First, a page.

We found the Airbnb and, after finding somewhere to park and unloading the car, located the key safe and let ourselves in. The flat was situated in a basement with a small, paved garden and furnished in 60s-upcycle, retro chic with a formica table, wire magazine stand and bucket chairs. Helen had moved the dates with the owners so we could get back to London in time for the witching hour on Wednesday night. The flat was immaculately clean and the owner had left some Chocolate Fingers and half a pint of milk in the fridge which was a nice touch. We were both exhausted and soon crashed out.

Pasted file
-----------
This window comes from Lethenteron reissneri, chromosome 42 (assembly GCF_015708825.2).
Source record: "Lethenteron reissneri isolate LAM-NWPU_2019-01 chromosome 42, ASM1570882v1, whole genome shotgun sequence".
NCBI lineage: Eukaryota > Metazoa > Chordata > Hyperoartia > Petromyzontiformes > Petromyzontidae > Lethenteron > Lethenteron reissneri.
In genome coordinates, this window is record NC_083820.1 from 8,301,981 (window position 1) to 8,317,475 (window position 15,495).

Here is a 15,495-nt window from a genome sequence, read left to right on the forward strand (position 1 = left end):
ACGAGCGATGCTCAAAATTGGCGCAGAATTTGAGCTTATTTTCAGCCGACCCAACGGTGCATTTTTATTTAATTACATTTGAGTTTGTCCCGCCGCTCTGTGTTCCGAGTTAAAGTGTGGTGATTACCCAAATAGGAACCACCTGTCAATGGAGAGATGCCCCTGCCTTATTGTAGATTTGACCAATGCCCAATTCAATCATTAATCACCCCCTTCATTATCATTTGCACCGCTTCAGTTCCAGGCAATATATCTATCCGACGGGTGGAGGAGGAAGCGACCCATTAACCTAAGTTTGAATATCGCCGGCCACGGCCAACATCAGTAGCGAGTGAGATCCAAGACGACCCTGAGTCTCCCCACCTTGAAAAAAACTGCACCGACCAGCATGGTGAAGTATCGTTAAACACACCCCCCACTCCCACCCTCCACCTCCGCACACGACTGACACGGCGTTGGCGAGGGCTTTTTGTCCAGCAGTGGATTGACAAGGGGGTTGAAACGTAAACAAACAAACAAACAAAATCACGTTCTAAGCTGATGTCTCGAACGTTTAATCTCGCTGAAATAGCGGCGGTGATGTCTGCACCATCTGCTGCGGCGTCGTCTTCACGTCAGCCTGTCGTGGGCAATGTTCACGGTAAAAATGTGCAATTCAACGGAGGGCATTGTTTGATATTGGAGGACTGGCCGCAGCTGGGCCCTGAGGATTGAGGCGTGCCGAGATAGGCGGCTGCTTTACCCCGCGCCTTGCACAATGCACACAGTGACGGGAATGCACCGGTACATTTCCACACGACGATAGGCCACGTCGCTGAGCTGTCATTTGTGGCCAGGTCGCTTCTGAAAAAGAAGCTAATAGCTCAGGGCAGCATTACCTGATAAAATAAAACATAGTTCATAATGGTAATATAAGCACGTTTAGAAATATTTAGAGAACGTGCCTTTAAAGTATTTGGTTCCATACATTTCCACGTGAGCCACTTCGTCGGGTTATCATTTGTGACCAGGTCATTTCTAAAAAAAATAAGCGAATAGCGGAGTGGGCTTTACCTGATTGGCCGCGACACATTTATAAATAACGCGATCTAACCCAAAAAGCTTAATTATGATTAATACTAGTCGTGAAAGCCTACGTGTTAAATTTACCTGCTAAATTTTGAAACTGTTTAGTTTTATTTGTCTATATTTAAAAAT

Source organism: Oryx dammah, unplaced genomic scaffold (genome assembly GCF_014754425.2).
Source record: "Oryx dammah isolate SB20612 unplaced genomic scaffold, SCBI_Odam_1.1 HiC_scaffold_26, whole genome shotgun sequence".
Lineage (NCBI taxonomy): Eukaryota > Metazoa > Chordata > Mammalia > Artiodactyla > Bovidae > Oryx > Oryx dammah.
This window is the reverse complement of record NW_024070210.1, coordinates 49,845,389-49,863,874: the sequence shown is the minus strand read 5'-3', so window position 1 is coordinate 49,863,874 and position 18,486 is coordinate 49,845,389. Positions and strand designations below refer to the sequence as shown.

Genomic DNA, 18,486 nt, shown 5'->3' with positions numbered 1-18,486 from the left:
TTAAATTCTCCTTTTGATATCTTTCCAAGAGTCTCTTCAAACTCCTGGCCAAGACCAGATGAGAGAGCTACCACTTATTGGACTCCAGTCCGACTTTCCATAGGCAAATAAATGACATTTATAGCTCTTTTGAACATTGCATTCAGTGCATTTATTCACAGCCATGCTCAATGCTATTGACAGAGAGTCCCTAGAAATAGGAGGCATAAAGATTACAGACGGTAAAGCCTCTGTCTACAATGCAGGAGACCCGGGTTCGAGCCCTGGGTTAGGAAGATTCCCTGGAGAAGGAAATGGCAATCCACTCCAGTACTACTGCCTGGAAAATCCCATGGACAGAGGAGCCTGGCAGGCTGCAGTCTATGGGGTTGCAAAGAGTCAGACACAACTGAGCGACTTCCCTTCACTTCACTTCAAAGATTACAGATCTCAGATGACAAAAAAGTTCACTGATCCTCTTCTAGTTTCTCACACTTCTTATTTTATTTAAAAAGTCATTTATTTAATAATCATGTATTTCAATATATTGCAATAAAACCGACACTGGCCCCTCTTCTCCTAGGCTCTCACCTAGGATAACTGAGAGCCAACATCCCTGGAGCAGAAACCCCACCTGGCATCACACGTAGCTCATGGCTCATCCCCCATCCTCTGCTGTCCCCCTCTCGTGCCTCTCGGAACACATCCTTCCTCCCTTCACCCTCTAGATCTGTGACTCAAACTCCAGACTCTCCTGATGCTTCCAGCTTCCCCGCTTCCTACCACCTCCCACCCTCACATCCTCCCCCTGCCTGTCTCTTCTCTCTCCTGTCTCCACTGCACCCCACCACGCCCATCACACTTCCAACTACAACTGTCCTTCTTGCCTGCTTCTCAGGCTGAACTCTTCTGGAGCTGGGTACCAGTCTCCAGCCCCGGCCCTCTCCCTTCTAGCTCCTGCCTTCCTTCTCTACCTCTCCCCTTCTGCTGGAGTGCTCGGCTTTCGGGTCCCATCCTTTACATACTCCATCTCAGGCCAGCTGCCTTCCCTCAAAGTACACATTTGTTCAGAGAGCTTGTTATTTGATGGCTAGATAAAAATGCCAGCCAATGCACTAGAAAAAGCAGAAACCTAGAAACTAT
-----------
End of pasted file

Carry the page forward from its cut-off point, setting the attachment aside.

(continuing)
Tuesday was bright and cold, with a strong wind blowing off the sea and my mood had lifted. This was the first time I had visited St Leonards and I'm still not sure where it ends and Hastings begins. We left the flat mid-morning, walking briskly towards the sea, past really rough looking working mens’ pubs, cafes and takeaways. There were shops selling up-cycled furniture, secondhand and vintage clothes, general bric-a-brac and skip rescues. Hastings has the most antique shops I had ever seen in such a small area. We walked past plenty of drug addicts, homeless and mentally ill people who looked like they had fallen through the massive holes cut into the welfare net. Many of the shopfronts and food outlets were boarded up. I found a record shop called “Wow and Flutter” on Trinity Street. It also sold vintage Marvel and graphic comics and art. The man inside was only letting two in at a time and I had to sanitise my hands before going in, so not to transfer any possible viral contaminates onto the record sleeve casings that I was going to flick through. I was after a recently released Double Decca record of an obscure mid-60s pysch compellation of single releases on the label, with a pink gatefold sleeve that I had seen in Camden lock a few weeks before. I hadn’t purchased it at the time but wished I had. They didn’t have it but a pre-owned Italian pressing (not on Mercury records) of JJ Cale 5 caught my eye for £5. I returned later and bought it and the man offered to put it on a deck for me. I had checked the condition and it looked pretty so I declined the offer saying "It looked fine”. I offered the man cash but he said they weren't taking it, so I brushed my debit against the reader. They were shutting for the Lockdown on Wednesday evening. The owner had returned and was sifting through a couple of carrier bags of vinyl .